In a mansion in Caulfield, Illinois, Patrice Harkness and Bill Harkness are waiting for the police. Meanwhile, she recalls her life in San Francisco. The eight-month pregnant Helen Ferguson is dumped by her boyfriend, the crook Stephen 'Steve' Morley, who gives a train ticket to her to New York to stay with his new girlfriend. In the train, Helen befriends the also pregnant Patrice Harkness and her husband Hugh Harkness that are returning from Europe. When they go to the toilet, Patrice asks Helen to hold her wedding ring to avoid losing it, but there is an accident and only Helen survives. She is mistaken by the Hatkness family as being Patrice and welcomed by Mrs. Harkness, Mr. Harkness and Bill at home. Helen decides to pose of Patrice thinking in the future of her baby Hugh and the family treats her like a daughter. Out of the blue, Steve meets Helen in a club and blackmails her, promising to destroy the lives to Mr. and Mrs. Harkness. Now Helen realizes that she must kill Steve ...Written by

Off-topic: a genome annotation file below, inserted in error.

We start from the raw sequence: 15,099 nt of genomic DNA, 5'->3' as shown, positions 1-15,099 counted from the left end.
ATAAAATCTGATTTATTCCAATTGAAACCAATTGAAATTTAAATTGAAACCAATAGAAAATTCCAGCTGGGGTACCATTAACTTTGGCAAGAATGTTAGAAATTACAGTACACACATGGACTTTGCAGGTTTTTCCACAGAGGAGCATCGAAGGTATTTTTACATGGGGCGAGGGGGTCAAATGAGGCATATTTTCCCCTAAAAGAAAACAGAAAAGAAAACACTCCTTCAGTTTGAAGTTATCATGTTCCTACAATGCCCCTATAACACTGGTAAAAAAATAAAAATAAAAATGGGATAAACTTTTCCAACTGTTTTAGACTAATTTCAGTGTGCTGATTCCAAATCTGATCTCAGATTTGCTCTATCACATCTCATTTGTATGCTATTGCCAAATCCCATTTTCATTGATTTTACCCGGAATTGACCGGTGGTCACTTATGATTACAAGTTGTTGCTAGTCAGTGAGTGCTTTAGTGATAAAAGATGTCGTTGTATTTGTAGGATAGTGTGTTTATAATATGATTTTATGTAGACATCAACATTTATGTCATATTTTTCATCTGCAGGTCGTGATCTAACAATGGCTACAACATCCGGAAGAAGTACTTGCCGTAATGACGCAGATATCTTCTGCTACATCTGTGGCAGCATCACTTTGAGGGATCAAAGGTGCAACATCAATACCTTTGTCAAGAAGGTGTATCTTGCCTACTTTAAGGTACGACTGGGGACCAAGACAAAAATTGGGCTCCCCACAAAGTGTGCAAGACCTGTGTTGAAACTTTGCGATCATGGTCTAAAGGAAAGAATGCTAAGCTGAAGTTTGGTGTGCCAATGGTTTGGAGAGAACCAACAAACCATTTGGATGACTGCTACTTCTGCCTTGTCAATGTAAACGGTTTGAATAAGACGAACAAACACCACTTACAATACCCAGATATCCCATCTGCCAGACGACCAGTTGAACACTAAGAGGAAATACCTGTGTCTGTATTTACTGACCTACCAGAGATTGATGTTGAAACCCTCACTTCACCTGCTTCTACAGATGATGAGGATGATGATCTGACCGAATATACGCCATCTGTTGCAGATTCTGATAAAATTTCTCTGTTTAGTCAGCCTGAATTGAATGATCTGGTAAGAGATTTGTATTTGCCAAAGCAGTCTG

Claudio Carvalho, Rio de Janeiro, Brazil
"Screen Director's Playhouse" broadcast a 60 minute radio adaptation of the movie on September 21, 1951 with Barbara Stanwyck reprising her film role. See more »
When Bill gets stuck in the slush trying to turn his car around to follow Stephen Morley and Helen Ferguson whom he has passed on the road, the rear wheels spin without traction. The front tires can be seen to have chains installed. If they had been installed on the rear drive tires, he wouldn't have had a problem and the scene wouldn't have had as much tension. See more »
[returns to car after dumping a dead body onto a moving train]
He stayed on, caught on the catwalk or whatever it is, but his hat and... came off.
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Barbara shines as the deceiving wife and does so much with her eyes. Jane and John are also very good. Strong script and not too overly sentimentalized for its era. A very enjoyable soaper with a great supporting cast. Gee, I miss all those great bit players of the thirties and forties. They added so much sparkle and credibility and a type of reassurance not seen in today's movies. Bravo to the entire cast in this little gem.
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